Searching over 5,500,000 cases.


searching
Buy This Entire Record For $7.95

Official citation and/or docket number and footnotes (if any) for this case available with purchase.

Learn more about what you receive with purchase of this case.

In re E.C.

Court of Appeal of Iowa

September 18, 2013

IN THE INTEREST OF E.C., A.C., G.N., J.N., and A.N., Minor Children,
v.
B.N., Mother, Appellant.

Appeal from the Iowa District Court for Jefferson County, William S. Owens, Associate Juvenile Judge.

A mother appeals from the adjudication of her children as children in need of assistance.

Terri Quartucci, Fairfield, for appellant mother.

William Glass, Keosauqua, for J.N., father of G.N., J.N., and A.N. Patricia Lipsksi, Fairfield, for G.C., father of E.C. and A.C.

Thomas J. Miller, Attorney General, Bruce Kempkes, Assistant Attorney General, and Tim W. Dille, County Attorney, for appellee State.

Mary Krafka, Ottumwa, for minor children.

Considered by Eisenhauer, C.J., and Vaitheswaran and Doyle, JJ.

EISENHAUER, C.J.

A mother appeals from the adjudication of her six[1] children as children in need of assistance. She raises five claims on appeal: (1) reasonable efforts were not made to prevent the initial and continued removal; (2) there is no clear and convincing evidence the children were or continue to be in need of assistance; (3) the court erred in not removing the guardian ad litem upon the mother's request; (4) the judge should have recused himself because of prior contact with the mother in specialty drug court and a prior child-in-need-of-assistance case; and (5) the mother should receive an original of her drug test results instead of a copy provided by the State. We affirm.

The family first came to the attention of the department of human services in 2005 because of substance abuse by the parents and domestic violence. Since then the children have repeatedly been removed from the mother's care while she dealt with substance abuse problems or domestic violence, then returned to her care when she appeared to have overcome her substance abuse issues and the violence had ended when a no-contact order prevented contact by the abuser. The last case was closed in late 2012, and the children were returned to the mother's care. A no-contact order prevented contact by the father of the three youngest children.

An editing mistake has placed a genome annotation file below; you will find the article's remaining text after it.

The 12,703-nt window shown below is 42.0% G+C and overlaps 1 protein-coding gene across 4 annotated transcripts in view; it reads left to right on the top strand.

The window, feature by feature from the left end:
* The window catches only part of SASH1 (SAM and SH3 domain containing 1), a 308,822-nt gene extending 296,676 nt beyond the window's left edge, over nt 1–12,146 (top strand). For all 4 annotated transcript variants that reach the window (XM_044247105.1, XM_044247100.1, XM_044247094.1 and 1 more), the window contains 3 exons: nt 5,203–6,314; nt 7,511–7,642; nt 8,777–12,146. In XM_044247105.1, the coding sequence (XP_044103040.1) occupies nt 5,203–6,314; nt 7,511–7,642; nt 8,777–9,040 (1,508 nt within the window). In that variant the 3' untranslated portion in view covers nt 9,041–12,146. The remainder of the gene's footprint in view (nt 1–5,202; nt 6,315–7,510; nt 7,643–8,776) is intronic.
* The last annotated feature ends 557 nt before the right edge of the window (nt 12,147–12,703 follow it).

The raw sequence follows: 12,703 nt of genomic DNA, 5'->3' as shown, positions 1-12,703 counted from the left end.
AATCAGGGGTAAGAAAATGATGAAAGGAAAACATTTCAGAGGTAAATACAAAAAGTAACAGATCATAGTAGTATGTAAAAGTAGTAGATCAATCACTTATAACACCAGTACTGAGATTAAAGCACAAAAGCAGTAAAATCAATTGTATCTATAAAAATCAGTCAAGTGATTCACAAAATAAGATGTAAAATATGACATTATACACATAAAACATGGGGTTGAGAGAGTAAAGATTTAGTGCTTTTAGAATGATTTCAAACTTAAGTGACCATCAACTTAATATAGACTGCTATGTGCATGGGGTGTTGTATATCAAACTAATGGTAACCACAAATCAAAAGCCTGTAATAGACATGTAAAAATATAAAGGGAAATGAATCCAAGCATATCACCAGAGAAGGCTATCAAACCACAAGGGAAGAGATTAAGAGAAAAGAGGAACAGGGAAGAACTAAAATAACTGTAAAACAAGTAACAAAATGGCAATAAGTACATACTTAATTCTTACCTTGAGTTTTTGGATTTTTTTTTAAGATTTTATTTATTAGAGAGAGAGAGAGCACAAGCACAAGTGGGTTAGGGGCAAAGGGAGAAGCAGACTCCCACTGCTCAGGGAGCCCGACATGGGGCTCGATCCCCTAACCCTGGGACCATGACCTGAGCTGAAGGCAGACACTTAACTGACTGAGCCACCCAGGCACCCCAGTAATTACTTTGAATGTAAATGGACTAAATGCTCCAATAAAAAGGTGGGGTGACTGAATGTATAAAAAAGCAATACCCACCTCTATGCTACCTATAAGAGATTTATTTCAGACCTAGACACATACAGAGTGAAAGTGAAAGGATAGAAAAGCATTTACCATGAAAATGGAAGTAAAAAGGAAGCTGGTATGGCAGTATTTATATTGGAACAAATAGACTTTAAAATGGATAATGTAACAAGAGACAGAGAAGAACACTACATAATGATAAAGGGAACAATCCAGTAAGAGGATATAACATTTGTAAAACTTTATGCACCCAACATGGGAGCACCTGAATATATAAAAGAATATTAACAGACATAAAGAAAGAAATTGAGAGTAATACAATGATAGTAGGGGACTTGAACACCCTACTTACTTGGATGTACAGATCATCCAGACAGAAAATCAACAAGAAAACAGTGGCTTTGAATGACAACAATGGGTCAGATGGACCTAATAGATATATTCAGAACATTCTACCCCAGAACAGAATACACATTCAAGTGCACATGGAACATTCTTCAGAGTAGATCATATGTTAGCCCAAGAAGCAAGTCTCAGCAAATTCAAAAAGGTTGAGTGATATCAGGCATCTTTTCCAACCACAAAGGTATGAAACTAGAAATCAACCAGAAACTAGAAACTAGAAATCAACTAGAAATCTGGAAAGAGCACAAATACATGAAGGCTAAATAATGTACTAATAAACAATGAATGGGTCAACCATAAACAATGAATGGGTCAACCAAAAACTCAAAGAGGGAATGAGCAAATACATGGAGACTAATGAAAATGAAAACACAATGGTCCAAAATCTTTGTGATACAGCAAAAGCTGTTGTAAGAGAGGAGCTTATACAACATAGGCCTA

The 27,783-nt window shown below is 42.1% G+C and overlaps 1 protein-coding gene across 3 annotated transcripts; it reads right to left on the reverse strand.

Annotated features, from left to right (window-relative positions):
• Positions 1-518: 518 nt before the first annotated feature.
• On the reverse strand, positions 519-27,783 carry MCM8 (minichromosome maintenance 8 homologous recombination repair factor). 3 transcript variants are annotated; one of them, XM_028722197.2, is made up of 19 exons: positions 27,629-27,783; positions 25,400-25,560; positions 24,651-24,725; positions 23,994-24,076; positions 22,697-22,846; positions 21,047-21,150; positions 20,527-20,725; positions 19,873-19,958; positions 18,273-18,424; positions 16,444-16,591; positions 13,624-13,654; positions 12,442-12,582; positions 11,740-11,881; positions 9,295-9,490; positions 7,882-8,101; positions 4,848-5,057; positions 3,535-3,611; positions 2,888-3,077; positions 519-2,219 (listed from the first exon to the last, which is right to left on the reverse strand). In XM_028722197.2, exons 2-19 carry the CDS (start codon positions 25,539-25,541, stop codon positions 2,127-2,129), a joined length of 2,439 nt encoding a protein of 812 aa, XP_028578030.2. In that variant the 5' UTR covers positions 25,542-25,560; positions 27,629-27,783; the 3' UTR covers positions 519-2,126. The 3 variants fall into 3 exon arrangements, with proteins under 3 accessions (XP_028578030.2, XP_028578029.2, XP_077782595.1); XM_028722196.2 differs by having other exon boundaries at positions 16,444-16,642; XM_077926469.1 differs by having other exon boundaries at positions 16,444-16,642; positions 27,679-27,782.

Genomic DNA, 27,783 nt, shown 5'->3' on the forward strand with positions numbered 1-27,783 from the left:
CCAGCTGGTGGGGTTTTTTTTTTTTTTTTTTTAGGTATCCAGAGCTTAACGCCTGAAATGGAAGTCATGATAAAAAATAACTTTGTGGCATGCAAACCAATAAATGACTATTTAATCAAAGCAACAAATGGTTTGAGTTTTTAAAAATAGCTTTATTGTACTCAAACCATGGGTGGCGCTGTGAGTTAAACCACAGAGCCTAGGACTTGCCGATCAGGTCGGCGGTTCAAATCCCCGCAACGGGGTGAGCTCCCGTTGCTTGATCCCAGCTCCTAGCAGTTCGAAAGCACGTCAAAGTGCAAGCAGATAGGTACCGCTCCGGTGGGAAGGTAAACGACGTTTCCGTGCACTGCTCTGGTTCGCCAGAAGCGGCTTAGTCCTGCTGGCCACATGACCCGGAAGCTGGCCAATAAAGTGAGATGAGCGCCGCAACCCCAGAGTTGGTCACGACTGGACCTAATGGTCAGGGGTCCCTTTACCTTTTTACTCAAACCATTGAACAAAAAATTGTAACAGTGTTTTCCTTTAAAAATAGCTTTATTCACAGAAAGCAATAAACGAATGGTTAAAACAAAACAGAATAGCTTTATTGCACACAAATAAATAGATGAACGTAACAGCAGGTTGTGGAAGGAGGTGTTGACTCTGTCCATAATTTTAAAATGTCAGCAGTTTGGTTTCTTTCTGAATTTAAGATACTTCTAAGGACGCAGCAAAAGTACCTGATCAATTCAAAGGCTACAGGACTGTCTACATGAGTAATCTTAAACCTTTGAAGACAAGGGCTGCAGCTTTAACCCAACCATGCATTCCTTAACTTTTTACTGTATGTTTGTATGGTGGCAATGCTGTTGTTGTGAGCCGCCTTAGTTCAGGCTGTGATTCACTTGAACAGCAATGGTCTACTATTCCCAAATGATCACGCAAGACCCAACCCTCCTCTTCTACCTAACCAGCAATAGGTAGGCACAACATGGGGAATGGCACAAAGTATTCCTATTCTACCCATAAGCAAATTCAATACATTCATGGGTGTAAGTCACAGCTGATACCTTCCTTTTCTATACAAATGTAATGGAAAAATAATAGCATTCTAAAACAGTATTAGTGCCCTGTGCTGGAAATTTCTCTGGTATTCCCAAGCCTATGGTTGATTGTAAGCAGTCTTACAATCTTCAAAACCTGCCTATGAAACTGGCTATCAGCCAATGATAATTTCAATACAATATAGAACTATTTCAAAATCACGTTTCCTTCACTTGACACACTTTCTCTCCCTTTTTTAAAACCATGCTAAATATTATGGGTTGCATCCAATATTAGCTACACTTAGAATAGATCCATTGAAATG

In March 2013 the department investigated reports the mother was not caring for the children or providing supervision because she had relapsed on methamphetamine and the father of the three youngest children was in the home despite the no-contact order. The oldest child, who was pregnant, had recently left the home after a fight with the mother and was staying with a neighbor. The child protective worker came to the home with two deputies, who removed the children from the home. The mother refused a hair stat test for drugs without a court order and disputed the children's removal. The two oldest boys were placed in foster care. The youngest three children were placed with their paternal grandmother.

In April the court held a combined adjudicatory hearing and hearing on the temporary removal. The court confirmed the removal, concluded the children were children in need of assistance under Iowa Code section 232.2(6)(c)(2) and (n) (2013), and confirmed the children's out-of-home placements as the least restrictive under the circumstances.

In April the mother requested removal of the guardian ad litem. The court held a dispositional hearing in late May. At the hearing the mother's attorney made an oral motion for recusal of the judge because the judge had dealt with the mother previously in family drug treatment court. The court received reports and a case permanency plan with recommendations and left the record open for thirty days for parties to file written objections or comments concerning the reports or the case plan. In June the mother filed a motion for release of drug testing results.

In July the court issued its dispositional order and addressed all pending motions and objections. The court overruled the motion for recusal based on a failure to prove actual prejudice. It overruled the motion to remove the guardian ad litem as untimely and moot.[2] The court overruled the motion for release of drug test results, but provided the State would make the results available to the mother's attorney. It concluded the least-restrictive appropriate placement for the children was out of the home and the children would be in imminent risk to life or health unless removed. The court also made a finding the parents were not participating in services. The mother appeals.

"Our review of this juvenile case is de novo. We review both the facts and the law and adjudicate rights anew. Although we give weight to the juvenile court's findings of fact, we are not bound by them." In re E.G., 745 N.W.2d 741, 743 (Iowa Ct. App. 2007) (citations omitted).